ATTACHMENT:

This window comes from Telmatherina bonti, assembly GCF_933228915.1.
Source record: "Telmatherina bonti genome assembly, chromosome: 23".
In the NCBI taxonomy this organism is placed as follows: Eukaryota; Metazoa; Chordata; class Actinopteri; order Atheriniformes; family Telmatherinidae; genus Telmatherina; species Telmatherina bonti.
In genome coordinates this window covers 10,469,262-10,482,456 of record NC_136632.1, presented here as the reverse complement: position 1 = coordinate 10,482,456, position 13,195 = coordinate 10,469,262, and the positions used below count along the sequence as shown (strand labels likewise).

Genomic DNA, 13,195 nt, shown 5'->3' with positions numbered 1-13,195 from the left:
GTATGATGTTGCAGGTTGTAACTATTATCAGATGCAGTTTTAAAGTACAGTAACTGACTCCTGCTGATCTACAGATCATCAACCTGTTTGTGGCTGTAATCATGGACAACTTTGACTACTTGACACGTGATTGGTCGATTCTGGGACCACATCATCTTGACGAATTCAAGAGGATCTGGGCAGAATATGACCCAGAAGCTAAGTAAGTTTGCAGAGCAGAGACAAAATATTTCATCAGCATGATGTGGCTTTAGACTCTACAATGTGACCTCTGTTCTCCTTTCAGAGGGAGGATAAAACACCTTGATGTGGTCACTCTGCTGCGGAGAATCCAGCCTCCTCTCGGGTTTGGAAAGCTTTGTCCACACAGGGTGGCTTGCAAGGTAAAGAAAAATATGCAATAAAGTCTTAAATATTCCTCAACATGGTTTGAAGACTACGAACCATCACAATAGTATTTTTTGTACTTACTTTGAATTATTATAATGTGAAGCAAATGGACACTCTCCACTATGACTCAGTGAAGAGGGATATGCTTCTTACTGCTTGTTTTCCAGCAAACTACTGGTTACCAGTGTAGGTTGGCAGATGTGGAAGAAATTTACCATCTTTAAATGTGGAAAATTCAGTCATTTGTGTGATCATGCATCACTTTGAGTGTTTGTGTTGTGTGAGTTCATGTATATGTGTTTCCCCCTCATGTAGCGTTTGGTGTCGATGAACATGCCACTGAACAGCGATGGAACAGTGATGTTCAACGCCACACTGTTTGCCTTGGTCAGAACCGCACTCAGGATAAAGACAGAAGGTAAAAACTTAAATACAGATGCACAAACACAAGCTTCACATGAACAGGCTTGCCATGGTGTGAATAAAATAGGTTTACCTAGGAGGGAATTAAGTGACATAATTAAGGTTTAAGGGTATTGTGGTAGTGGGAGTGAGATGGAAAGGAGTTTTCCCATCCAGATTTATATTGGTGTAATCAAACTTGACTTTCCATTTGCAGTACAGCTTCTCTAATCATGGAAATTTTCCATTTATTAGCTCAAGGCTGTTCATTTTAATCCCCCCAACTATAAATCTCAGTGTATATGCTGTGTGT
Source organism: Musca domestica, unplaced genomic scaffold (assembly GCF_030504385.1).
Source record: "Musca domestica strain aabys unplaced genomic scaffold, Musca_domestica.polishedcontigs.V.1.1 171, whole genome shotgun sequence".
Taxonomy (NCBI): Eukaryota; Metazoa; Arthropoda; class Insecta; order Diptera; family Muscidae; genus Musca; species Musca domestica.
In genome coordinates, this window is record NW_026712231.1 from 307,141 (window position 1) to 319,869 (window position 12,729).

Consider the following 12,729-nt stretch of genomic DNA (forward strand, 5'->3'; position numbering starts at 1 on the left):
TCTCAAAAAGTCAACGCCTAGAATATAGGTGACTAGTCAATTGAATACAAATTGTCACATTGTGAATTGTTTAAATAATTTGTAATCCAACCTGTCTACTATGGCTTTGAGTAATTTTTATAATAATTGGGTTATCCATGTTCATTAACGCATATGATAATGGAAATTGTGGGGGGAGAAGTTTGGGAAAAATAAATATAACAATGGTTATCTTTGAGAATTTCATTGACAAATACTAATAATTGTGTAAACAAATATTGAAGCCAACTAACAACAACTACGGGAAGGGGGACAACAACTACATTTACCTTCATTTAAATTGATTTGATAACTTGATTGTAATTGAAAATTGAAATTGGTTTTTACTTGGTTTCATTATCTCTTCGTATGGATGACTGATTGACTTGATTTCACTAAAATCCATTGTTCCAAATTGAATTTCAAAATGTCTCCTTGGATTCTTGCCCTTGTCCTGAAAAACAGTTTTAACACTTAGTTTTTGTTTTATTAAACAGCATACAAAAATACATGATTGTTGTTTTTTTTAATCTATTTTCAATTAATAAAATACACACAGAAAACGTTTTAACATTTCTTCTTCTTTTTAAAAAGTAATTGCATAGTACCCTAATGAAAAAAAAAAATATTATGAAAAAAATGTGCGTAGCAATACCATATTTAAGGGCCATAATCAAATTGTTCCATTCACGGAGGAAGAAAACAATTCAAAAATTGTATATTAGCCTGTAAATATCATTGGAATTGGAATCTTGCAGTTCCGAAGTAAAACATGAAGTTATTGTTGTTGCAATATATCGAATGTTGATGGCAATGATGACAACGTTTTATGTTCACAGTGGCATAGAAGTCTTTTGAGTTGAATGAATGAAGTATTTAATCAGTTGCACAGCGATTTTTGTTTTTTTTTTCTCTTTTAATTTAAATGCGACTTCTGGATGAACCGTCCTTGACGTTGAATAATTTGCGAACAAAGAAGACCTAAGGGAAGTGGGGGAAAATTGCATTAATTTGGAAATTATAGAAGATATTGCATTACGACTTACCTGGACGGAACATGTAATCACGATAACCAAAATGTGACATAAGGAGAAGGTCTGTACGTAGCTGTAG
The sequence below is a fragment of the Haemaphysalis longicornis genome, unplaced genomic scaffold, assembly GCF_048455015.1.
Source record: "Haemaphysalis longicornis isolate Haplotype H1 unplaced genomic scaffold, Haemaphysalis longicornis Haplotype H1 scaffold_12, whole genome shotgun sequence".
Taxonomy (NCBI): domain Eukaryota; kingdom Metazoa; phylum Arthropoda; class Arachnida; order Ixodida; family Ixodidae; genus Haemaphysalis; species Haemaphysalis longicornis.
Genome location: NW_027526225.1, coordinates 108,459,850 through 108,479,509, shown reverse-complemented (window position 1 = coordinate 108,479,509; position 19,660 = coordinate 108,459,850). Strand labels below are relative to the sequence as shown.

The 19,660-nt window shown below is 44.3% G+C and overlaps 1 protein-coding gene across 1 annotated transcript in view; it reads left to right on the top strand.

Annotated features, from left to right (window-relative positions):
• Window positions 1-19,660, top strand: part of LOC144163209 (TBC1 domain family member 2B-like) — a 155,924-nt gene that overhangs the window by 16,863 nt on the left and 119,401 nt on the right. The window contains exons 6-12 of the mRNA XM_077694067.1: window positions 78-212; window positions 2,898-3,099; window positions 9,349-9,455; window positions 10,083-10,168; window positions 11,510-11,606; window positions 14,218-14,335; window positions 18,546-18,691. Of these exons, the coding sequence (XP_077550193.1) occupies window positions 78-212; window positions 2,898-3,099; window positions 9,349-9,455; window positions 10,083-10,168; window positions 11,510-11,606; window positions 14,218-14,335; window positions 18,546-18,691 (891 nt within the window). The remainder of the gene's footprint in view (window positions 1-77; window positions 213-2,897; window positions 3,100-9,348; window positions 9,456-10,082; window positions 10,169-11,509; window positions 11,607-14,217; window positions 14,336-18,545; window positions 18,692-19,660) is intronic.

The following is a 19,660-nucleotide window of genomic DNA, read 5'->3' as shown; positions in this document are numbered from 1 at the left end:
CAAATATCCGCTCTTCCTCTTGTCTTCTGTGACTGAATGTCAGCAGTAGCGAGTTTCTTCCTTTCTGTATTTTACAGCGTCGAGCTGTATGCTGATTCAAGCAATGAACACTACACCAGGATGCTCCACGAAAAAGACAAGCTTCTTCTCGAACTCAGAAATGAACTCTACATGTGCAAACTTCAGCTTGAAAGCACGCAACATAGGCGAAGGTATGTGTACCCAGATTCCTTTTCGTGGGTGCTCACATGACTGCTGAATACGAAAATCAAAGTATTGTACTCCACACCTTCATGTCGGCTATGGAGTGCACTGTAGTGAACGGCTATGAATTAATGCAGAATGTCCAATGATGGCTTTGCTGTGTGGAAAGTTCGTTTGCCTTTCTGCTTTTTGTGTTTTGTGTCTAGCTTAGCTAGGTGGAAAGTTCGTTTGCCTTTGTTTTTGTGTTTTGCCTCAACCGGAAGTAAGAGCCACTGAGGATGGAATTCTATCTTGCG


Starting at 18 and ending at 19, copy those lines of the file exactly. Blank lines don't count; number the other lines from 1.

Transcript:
Annotated features, from left to right (window-relative positions):
• Window positions 1-19,660, top strand: part of LOC144163209 (TBC1 domain family member 2B-like) — a 155,924-nt gene that overhangs the window by 16,863 nt on the left and 119,401 nt on the right. The window contains exons 6-12 of the mRNA XM_077694067.1: window positions 78-212; window positions 2,898-3,099; window positions 9,349-9,455; window positions 10,083-10,168; window positions 11,510-11,606; window positions 14,218-14,335; window positions 18,546-18,691. Of these exons, the coding sequence (XP_077550193.1) occupies window positions 78-212; window positions 2,898-3,099; window positions 9,349-9,455; window positions 10,083-10,168; window positions 11,510-11,606; window positions 14,218-14,335; window positions 18,546-18,691 (891 nt within the window). The remainder of the gene's footprint in view (window positions 1-77; window positions 213-2,897; window positions 3,100-9,348; window positions 9,456-10,082; window positions 10,169-11,509; window positions 11,607-14,217; window positions 14,336-18,545; window positions 18,692-19,660) is intronic.